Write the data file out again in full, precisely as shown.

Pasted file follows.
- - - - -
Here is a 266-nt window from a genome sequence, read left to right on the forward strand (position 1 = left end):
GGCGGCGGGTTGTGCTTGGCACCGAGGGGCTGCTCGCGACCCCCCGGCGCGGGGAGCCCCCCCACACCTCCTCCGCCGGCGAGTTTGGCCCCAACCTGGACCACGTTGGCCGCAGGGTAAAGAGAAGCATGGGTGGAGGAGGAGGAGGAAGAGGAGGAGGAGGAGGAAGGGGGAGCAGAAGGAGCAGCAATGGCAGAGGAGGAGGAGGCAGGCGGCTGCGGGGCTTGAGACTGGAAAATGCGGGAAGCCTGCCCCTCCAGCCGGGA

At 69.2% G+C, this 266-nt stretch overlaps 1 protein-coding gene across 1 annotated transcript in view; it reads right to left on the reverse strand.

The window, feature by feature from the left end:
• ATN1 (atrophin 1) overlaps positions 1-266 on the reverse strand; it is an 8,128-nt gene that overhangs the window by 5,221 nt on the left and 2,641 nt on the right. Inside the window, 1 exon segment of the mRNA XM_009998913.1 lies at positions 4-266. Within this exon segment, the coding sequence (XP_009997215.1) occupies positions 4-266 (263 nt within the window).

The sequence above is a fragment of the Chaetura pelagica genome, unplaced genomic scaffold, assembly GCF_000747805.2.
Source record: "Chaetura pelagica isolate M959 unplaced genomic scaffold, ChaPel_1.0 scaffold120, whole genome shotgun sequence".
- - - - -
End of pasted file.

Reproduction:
Here is a 266-nt window from a genome sequence, read left to right on the forward strand (position 1 = left end):
GGCGGCGGGTTGTGCTTGGCACCGAGGGGCTGCTCGCGACCCCCCGGCGCGGGGAGCCCCCCCACACCTCCTCCGCCGGCGAGTTTGGCCCCAACCTGGACCACGTTGGCCGCAGGGTAAAGAGAAGCATGGGTGGAGGAGGAGGAGGAAGAGGAGGAGGAGGAGGAAGGGGGAGCAGAAGGAGCAGCAATGGCAGAGGAGGAGGAGGCAGGCGGCTGCGGGGCTTGAGACTGGAAAATGCGGGAAGCCTGCCCCTCCAGCCGGGA

At 69.2% G+C, this 266-nt stretch overlaps 1 protein-coding gene across 1 annotated transcript in view; it reads right to left on the reverse strand.

The window, feature by feature from the left end:
• ATN1 (atrophin 1) overlaps positions 1-266 on the reverse strand; it is an 8,128-nt gene that overhangs the window by 5,221 nt on the left and 2,641 nt on the right. Inside the window, 1 exon segment of the mRNA XM_009998913.1 lies at positions 4-266. Within this exon segment, the coding sequence (XP_009997215.1) occupies positions 4-266 (263 nt within the window).

The sequence above is a fragment of the Chaetura pelagica genome, unplaced genomic scaffold, assembly GCF_000747805.2.
Source record: "Chaetura pelagica isolate M959 unplaced genomic scaffold, ChaPel_1.0 scaffold120, whole genome shotgun sequence".